Tip 5: Create a Pre-Draft Plan and Stick to it
One of the biggest mistakes I see in terms of fantasy drafting is abandoning draft strategy based on what others in the league are doing. It happens all the time, some guy takes a defense in the round 7, then defenses start flying off the board. Same things happen with tight ends, kickers and really every other position. Here’s one piece of advice, NEVER and I mean NEVER, take a kicker or defense before he 13th round. If you’re in the last four rounds, then ok it’s not a bad time, earlier than that and you are just wasting value. A great example of this was last season when the 49ers defense, whose ADP was 83rd, which equates to a seventh round pick.
Fantasy owners selected them so highly cause they thought they would repeated their tremendous fantasy production of 2012. Well guess what, they didn’t repeat their success and finished the season ranked 22nd among defenses in terms of fantasy points scored. So essentially, they were not even good enough to start on a weekly basis and owners used a mid-round pick on them. Meanwhile, the Patriots who finished in the top 5 among defenses in fantasy points had an ADP in the mid 150′s.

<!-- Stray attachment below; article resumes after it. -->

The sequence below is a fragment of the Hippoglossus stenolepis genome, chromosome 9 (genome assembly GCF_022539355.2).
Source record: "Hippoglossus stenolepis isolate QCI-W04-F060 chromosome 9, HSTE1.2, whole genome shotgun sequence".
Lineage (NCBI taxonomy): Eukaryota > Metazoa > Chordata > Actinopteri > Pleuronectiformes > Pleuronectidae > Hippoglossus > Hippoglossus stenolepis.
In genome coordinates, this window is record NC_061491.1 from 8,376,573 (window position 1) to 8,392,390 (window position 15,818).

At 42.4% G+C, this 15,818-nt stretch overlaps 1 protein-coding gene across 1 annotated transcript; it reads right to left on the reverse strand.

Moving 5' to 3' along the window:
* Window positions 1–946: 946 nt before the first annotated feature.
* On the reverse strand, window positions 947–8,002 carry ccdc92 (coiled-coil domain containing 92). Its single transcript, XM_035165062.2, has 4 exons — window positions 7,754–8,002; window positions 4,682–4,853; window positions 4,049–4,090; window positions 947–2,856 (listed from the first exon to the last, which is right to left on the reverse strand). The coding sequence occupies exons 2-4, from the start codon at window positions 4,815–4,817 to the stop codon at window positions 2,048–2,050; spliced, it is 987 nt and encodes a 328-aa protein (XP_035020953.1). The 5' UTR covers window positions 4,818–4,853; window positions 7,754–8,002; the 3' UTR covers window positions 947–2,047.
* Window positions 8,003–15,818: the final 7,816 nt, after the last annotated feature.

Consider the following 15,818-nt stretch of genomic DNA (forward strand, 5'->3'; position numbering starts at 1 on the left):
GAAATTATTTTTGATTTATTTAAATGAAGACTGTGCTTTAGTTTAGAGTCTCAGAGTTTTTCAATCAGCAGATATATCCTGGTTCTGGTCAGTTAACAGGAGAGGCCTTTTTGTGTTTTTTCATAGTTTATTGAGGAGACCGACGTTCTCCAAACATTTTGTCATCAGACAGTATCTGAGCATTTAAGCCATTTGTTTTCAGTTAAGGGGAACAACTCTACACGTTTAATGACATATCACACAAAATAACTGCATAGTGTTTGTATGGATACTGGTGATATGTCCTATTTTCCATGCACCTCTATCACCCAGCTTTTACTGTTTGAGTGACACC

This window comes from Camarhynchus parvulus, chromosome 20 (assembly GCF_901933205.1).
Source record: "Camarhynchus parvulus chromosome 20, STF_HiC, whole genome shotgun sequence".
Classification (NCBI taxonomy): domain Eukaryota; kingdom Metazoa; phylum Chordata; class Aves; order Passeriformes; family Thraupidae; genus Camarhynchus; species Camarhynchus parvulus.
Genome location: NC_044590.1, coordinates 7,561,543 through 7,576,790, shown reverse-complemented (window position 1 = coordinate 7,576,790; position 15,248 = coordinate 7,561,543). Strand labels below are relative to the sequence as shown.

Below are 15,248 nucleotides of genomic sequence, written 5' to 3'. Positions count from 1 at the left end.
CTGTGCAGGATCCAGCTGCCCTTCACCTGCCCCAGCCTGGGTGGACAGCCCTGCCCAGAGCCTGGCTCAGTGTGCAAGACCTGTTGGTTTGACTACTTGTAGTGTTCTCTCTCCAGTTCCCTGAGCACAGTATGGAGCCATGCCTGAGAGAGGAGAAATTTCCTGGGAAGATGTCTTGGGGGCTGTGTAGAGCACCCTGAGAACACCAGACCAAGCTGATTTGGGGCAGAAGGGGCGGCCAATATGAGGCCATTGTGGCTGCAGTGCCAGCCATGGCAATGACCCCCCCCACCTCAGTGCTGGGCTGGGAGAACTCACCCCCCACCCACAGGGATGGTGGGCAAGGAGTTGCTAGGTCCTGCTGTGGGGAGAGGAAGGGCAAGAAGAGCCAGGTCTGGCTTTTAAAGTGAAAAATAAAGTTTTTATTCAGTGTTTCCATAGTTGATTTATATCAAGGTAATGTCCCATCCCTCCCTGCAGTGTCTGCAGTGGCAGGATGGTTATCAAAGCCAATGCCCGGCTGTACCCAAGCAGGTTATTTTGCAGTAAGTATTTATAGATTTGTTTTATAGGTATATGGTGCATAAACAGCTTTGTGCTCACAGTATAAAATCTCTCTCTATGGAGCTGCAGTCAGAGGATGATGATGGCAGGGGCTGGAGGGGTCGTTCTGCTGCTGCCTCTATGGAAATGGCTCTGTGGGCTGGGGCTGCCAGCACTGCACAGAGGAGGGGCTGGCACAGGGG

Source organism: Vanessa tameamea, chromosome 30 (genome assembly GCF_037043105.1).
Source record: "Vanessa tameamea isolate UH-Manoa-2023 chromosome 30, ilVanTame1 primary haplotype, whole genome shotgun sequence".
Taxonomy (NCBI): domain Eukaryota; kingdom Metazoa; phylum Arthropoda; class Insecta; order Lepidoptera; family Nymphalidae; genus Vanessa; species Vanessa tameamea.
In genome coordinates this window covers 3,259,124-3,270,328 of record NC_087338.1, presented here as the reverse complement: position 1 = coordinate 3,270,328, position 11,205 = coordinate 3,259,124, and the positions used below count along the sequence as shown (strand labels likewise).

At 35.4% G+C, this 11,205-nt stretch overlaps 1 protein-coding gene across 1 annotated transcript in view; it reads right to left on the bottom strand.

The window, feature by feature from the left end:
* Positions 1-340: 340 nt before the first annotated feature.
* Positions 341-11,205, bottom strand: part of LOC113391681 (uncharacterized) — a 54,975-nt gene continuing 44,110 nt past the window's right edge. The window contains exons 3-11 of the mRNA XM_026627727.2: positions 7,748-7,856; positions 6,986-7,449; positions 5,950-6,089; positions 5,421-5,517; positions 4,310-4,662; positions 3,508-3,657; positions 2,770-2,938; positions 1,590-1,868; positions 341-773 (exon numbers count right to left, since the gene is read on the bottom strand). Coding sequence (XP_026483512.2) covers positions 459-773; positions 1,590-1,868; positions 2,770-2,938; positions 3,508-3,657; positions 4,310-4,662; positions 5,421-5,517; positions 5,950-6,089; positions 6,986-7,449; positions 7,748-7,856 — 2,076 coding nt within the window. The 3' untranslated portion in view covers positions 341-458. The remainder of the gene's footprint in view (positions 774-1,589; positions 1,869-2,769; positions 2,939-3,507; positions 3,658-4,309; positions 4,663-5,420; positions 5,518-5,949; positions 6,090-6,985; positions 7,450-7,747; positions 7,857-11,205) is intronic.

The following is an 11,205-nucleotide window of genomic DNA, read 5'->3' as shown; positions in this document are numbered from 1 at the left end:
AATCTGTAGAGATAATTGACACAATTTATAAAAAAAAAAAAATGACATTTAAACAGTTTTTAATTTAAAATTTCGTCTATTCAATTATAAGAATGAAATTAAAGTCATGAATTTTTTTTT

So the moral of the story should be with defenses and kickers wait till the last four rounds then go crazy.
Just be mindful of creating a draft board and sticking to it. Much like an NFL team would, target certain players beforehand and determine about what round you will need to take them in or assign them a round value and if they get taken earlier than when you were willing to take them, so be it. It’s always better to wait and ensure you’re getting good value than panic and reach for someone.
So again, don’t worry about what the other owners in your league are doing. If they are stupid enough to draft their defense in round 7, then that’s their problem. Simply chuckle to yourself and look forward to defeating them twice during the season because as long as you stick to your plan, your draft board, stay disciplined and follow these simple tips your team will have championship aspirations.